Many families in the European Union struggle to balance their professional and domestic responsibilities. Harmony between work and home could be an important way to help children and adults and promote a more prosperous society at large. More action could be taken to support work-life balance for working parents.
The work-life balance proposal has a chance of having an impact on the labor markets and welfare systems in Europe. However, given the variation in policies across member states and levels of political support among key stakeholders, the proposal may end up stuck in negotiations.
Whether fathers take parental leave depends on economic factors, but flexibility of timing and workplace culture also seem to make a difference. The link between fathers taking parental leave and improvements in child development makes it an important area for European policymakers to consider.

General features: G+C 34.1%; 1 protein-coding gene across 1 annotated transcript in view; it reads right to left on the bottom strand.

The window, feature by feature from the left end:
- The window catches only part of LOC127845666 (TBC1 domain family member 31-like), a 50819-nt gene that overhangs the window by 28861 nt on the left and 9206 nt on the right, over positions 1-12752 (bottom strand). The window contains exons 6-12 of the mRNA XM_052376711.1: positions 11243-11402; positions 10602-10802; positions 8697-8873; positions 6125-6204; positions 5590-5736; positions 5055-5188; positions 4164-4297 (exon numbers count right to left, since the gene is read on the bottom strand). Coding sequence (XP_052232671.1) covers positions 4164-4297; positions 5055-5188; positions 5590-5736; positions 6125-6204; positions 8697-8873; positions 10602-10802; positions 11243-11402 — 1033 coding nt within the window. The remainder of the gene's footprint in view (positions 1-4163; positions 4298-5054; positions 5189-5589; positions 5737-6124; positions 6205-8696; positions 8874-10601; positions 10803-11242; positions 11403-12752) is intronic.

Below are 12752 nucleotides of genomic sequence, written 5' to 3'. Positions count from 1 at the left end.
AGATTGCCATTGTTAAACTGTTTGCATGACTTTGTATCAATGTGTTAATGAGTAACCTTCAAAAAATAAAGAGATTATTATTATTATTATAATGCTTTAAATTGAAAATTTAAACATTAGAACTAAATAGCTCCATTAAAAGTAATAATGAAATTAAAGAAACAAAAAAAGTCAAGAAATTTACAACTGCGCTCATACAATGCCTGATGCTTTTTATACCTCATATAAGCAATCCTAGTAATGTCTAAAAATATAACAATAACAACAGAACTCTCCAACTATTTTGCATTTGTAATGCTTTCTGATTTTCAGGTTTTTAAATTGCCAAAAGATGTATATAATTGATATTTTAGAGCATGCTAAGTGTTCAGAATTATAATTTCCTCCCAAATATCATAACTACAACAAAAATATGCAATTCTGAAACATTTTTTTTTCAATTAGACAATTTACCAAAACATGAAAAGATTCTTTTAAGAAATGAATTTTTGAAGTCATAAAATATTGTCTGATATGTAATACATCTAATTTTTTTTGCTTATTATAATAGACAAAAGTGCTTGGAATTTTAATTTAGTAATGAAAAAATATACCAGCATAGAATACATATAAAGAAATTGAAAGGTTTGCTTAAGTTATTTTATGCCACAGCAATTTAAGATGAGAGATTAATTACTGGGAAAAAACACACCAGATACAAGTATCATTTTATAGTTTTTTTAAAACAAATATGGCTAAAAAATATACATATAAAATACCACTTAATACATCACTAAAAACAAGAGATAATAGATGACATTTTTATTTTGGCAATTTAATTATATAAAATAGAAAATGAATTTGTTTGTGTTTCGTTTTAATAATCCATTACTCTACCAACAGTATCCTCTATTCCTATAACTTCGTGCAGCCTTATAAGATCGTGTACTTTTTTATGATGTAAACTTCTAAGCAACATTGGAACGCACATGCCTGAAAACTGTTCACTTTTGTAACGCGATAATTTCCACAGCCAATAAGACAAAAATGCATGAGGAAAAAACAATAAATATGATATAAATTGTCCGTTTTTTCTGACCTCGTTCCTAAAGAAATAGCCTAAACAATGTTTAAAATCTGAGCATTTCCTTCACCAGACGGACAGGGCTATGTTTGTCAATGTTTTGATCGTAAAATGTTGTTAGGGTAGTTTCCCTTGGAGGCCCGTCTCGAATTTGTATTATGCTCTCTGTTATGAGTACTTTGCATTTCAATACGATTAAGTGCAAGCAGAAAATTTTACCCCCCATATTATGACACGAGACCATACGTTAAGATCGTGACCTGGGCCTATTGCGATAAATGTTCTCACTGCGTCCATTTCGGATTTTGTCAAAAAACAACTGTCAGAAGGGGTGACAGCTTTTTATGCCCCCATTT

Any policy solution for extending maternity leave must strike a balance between protecting infant health through extended breastfeeding and mitigating any potentially negative impact on the mother's career progression or increased costs to business.
Single parents head 10.4 percent of households with children across Europe — 20.4 percent in the UK — and the socioeconomic gap between single- and two-parent households continues to grow. Accessible and flexible work policies are needed to improve employment conditions for single parents, especially mothers.
The EU will fail to meet the Europe 2020 Strategy target of having 75 percent of people between the ages of 20 and 64 in work unless enough women are encouraged to enter, or remain in, the workforce. Here are seven factors the new EU Commissioners responsible for gender equality and employment must address.